A range-front fault, marked by a series of springs and travertine deposition (Figs. 9A and 10B), does not appear to displace the surface of either of the two generations of alluvial fans (Fig. 10B). The observations from high-resolution satellite imagery are supported by our own field observations, because we were unable to find any evidence of disruption of the older fan surface as it crossed the range-front fault. We therefore assume that this fault records an earlier phase of faulting that has been inactive since abandonment of the older alluvial fan surface. The two active fault strands are oblique to the overall NW-SE trend of the fault by 10°–15°, and from their orientation relative to the main strike-slip fault trend, we infer that the west-facing scarps result from a minor component of extension.

We excavated two pits into the fan surface (Figs. 9A, 11C, and 11D). The exposed stratig-raphy consisted of coarse gravels overlain by ∼25 cm of a red soil layer. No homogeneous silt or sand layers were found, and instead we collected two samples for luminescence dating from each pit by hammering steel tubes into the sediment at sites of relatively fine-grained alluvium. The ends of the tubes were packed tightly with paper and aluminum foil and then sealed with several layers of duct tape. The sealed tubes were then individually packed in opaque black plastic bags. In both pits, the samples were collected from depths of 50–60 cm and 80–90 cm.

IRSL Dating Methods

The fan material was predominantly composed of basic igneous and volcanic rocks derived from Kuh-e-Mamsar to the south (Fig. 2), and insufficient quartz was found for optically stimulated luminescence (OSL) dating. Instead, we isolated potassium feldspar grains and dated the grains using infrared stimulated luminescence (IRSL). The potentially light-exposed sediments at both ends of the metal tubes were extracted, and the sediment remaining was used for equivalent dose determination.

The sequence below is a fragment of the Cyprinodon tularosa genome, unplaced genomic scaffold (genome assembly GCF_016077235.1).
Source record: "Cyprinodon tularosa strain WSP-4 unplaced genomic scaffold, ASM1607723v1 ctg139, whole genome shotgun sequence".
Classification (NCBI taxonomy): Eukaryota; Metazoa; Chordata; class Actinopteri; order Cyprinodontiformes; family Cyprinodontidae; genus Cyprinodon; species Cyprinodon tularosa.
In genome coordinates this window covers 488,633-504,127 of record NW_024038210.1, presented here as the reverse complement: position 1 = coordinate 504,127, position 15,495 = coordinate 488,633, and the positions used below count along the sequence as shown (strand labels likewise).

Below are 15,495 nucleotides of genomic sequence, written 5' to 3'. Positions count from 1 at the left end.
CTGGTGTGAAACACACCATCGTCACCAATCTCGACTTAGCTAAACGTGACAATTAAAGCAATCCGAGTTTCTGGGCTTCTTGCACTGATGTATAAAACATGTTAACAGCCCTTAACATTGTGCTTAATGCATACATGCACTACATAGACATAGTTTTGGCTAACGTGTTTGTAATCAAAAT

The sample was wet sieved to separate the 90–250 μm size fractions and immersed for two days in 1 N HCL to remove carbonate, followed by two days immersion in 35% H2O2 to remove organic material. A K-feldspar-enriched extract was then separated using a heavy liquid solution (density <2.58 g/cm3) and etched for 10 min with 48% HF to remove the outer alpha-irradiated layer from the grains. After etching, any contaminating fluorides were dissolved using HCl. A second stage of dry sieving through a 90 mm sieve was undertaken to obtain the final feldspar concentrate used for experiments. At each stage of the separation procedure, samples were generously rinsed with distilled water.

Medium (∼5 mm) aliquots were mounted on 10-mm-diameter aluminum discs using silicone oil for the single-aliquot analyses. All the experiments reported here were carried out using a Risø (Model TL/OSL-DA-15) automated TL/OSL system equipped with an IR laser diode (λ = 830 nm) as a stimulation source. Infrared stimulated luminescence was detected using an Electron Tubes bialkaline photomultiplier tube (PMT). Luminescence was measured through 7 mm Hoya U-340 filters. The equivalent dose (De) was obtained using single-aliquot regeneration methods (Table 1A). The equivalent dose distribution for each sample is given in Figure 12.